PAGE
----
What is Addiction? What is Abuse?

What is Abuse, What is Addiction?

Abuse occurs when a person engages in an activity or ingests a substance at levels beyond or for purposes beyond what the majority of other people do. In other words, abuse is misuse, overuse or abnormally high or more or unusual usage. Abuse usually preceeds addiction.

Addiction occurs when a person engages in an activity (e.g. gambling, sex, shopping, criminal activity etc.) or ingests a substance (e.g. caffeine, alcohol, bhang, khat, cocaine etc.) that was initially for pleasure but has now become compulsive and interferes with ordinary life, health, work or relationships. Such persons may not be aware that their behaviour is out of control and causing problems for themselves and others.

The word addiction is used in several different ways. One definition describes physical addiction. This is a biological state in which the body gets used to the presence of a drug/substance so that drug/substance no longer has the same effect when consumed in average quantities; this is known scientifically as tolerance. Because of tolerance, the user requires higher quantities to feel the effect of the drug/substance and there is a negative body reaction when the drug/substance is not taken. Tolerance leads to abuse and eventually to addiction. When addicts miss taking their drug/substance of abuse they develop a negative body reaction called withdrawal syndrome. Another form of physical addiction is the phenomenon of overreaction by the brain to drugs or to cues associated with the drugs, for example, an alcoholic walking into a bar, for instance, will feel an extra urge to have a drink because of the (visual) cues.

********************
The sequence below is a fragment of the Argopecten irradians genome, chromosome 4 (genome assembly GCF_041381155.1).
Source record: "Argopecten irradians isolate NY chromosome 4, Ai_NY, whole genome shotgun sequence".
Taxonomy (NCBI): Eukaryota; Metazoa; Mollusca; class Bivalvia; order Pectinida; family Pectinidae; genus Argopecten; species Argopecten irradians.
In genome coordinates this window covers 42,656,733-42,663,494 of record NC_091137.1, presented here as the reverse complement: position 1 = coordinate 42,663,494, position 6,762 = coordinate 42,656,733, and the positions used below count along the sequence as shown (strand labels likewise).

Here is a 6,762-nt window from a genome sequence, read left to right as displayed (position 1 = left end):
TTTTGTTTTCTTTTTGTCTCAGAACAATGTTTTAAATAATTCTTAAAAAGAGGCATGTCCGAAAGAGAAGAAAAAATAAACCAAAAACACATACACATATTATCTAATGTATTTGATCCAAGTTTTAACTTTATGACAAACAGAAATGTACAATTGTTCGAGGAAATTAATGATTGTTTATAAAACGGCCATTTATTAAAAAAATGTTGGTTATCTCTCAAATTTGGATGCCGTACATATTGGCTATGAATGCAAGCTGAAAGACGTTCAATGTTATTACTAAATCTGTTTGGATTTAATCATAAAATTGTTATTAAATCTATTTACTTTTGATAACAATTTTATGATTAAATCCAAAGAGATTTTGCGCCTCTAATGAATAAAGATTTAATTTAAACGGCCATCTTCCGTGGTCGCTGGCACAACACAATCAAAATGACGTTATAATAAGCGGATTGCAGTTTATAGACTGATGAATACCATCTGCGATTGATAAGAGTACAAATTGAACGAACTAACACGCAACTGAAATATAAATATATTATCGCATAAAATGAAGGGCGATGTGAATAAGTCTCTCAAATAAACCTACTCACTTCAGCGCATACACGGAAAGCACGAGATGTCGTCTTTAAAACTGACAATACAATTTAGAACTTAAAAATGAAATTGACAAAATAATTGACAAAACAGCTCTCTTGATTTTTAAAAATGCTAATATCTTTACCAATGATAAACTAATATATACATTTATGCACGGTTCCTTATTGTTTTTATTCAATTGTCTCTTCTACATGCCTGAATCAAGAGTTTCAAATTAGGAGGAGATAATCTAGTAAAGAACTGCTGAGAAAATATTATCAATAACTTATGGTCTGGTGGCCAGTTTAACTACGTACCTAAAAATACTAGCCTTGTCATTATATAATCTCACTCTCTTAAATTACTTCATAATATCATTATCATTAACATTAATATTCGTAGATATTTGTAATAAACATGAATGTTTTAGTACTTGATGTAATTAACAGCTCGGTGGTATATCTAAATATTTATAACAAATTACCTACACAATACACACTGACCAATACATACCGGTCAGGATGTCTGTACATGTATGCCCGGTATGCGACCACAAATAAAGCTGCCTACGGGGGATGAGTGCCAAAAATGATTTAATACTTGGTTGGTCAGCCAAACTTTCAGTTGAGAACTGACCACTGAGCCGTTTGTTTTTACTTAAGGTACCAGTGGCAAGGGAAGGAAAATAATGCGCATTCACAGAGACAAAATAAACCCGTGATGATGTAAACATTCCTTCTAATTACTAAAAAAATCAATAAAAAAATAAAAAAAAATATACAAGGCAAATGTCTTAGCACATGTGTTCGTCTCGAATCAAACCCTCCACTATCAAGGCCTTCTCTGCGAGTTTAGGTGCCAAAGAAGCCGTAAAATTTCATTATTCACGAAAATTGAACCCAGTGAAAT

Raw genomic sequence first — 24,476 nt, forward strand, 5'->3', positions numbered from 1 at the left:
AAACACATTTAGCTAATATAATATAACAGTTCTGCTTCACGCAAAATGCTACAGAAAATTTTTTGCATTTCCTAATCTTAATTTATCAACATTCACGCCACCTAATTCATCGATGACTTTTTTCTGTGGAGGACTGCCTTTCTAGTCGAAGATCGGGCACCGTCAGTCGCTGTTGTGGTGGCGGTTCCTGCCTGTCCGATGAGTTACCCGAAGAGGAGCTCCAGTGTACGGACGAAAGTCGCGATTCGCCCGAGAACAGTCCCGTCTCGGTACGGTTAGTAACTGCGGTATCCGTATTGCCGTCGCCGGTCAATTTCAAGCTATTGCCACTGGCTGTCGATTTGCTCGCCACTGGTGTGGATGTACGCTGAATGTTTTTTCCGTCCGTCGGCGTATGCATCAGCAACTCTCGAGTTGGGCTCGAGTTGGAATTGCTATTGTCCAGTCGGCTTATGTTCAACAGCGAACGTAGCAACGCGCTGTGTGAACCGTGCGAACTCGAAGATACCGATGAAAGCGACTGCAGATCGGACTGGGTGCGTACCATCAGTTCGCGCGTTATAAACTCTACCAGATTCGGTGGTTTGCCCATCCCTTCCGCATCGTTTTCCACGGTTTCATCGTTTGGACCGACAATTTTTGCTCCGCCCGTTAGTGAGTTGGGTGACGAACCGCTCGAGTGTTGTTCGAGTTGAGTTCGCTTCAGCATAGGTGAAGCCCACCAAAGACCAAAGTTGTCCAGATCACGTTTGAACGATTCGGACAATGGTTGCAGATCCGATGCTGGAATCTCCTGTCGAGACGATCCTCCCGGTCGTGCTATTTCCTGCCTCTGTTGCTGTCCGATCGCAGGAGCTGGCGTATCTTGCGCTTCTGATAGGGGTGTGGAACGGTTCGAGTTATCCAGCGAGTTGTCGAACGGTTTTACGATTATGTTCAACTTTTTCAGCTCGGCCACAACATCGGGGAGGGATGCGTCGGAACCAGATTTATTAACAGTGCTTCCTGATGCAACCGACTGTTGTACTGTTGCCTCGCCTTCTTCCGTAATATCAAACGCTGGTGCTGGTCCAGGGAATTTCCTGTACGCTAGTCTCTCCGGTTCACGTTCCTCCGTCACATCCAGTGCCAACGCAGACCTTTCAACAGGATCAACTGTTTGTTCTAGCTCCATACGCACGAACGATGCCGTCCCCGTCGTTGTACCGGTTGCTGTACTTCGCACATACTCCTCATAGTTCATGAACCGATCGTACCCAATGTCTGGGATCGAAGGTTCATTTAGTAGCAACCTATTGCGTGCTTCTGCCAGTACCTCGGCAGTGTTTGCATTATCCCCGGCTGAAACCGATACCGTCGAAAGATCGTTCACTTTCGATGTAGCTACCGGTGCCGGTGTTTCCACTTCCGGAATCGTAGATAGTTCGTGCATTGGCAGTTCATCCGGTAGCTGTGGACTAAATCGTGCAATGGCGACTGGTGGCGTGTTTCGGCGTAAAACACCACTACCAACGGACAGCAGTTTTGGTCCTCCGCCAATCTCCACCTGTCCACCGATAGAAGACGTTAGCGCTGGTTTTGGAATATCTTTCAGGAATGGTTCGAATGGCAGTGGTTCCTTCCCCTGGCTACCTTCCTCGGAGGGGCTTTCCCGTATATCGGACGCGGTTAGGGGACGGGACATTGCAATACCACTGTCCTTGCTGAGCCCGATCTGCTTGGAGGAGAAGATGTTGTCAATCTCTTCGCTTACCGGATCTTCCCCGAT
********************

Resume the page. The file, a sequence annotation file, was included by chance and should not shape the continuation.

Most addictive behaviour is however not related to either physical tolerance or exposure to cues. People compulsively use drugs, or gamble or shop, nearly always in reaction to being emotionally stressed, whether or not they have a physical addiction. Since these psychologically based addictions are not based on drug or brain effects, they can account for why people frequently switch addictive actions from one drug to a completely different kind of drug, or even to a non-drug behaviour. The focus of the addiction isn't what matters; it's the need to take action under certain kinds of stress.

No matter which kind of addiction you encounter, it is important to recognize that it is not caused by a search for pleasure and that addiction is not about poor morality or weak strength of character. It is a disease of the body and mind requiring effective treatment and that's why it is important to understand it, to be able to recognise it in yourself or someone close to you and to refer them for expert treatment at a rehabilitation centre like FOHATC or any other available near you.

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